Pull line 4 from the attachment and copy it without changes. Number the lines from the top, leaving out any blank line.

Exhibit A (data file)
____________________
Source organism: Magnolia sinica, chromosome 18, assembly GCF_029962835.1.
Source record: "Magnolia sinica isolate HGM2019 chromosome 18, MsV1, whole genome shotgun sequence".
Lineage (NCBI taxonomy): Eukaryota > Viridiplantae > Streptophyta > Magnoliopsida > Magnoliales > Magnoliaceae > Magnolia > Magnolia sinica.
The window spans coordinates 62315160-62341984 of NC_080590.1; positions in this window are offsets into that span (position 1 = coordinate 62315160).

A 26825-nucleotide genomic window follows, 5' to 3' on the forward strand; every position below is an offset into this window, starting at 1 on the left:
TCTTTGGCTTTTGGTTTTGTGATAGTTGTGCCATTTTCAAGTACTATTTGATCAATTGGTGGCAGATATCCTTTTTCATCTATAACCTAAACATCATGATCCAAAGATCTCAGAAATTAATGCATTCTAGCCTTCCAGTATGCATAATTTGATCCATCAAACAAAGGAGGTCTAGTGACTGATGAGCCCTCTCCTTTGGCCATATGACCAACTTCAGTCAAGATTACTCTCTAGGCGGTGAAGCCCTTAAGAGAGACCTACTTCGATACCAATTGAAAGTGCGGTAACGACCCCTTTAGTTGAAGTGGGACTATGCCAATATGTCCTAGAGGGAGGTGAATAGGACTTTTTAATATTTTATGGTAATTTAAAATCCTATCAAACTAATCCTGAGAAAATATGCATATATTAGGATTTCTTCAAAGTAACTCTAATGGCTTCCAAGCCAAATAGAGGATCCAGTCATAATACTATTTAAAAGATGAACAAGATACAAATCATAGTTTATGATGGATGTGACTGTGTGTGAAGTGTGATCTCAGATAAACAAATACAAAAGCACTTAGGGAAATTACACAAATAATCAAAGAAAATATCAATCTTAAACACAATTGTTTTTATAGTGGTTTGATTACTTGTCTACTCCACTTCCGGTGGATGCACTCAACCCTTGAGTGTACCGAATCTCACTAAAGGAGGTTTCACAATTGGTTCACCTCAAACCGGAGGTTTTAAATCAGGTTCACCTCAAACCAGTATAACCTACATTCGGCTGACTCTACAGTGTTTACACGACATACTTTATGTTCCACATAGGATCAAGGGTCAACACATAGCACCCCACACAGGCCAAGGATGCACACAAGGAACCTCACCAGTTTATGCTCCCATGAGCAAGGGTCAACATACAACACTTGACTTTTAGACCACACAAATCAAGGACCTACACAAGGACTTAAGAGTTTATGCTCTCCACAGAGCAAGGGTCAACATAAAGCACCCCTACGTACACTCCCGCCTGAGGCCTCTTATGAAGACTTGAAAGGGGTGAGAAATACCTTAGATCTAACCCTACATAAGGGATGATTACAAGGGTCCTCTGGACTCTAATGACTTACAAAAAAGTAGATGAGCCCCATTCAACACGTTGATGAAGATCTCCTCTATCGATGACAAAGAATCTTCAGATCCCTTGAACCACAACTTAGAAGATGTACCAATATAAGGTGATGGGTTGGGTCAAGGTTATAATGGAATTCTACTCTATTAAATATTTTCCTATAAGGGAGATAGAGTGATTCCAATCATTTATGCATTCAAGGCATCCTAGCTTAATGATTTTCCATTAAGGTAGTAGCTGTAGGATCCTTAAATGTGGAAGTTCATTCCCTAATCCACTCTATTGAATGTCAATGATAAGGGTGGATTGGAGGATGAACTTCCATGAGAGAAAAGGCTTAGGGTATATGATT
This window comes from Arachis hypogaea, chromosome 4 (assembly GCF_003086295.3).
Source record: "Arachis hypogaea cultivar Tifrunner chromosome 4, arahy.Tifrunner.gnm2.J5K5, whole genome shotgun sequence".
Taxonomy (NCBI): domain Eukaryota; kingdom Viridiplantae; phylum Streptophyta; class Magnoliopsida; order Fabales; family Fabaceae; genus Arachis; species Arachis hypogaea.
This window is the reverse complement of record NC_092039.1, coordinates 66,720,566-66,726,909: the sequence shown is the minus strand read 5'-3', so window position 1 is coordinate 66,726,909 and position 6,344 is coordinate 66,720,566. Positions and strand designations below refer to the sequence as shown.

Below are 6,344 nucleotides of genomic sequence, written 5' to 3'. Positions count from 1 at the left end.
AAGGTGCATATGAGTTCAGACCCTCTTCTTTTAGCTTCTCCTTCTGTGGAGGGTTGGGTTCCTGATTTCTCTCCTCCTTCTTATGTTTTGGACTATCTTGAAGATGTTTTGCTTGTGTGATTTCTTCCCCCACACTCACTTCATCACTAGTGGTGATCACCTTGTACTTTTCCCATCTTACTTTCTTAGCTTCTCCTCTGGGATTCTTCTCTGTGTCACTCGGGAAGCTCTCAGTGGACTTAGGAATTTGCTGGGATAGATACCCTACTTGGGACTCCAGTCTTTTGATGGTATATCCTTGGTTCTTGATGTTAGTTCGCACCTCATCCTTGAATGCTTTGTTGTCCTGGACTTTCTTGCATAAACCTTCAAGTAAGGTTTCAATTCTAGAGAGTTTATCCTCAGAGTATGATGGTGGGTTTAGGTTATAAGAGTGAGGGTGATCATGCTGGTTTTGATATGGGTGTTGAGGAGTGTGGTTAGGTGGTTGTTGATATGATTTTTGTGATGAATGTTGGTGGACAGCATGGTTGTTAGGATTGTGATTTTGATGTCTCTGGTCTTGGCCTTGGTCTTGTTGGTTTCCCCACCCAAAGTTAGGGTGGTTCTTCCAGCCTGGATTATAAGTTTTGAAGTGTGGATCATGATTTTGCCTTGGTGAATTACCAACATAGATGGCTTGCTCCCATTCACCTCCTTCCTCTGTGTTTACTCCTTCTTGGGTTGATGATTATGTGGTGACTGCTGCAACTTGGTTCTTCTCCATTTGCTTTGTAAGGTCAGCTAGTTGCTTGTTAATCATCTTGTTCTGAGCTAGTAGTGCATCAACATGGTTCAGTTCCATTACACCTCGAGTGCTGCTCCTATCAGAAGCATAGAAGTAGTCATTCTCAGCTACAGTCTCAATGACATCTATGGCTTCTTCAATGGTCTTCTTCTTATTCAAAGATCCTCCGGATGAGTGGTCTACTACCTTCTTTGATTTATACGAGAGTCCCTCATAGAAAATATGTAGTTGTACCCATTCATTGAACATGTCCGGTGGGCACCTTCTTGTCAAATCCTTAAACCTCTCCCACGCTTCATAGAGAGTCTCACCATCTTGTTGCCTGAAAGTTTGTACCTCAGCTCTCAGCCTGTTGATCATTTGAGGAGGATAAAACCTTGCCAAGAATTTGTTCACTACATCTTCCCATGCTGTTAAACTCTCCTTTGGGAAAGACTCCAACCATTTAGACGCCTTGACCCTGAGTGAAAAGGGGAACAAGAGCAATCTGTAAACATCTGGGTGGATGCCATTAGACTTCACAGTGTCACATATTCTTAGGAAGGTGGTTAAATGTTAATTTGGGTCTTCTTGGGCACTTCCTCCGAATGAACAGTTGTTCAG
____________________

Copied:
The window spans coordinates 62315160-62341984 of NC_080590.1; positions in this window are offsets into that span (position 1 = coordinate 62315160).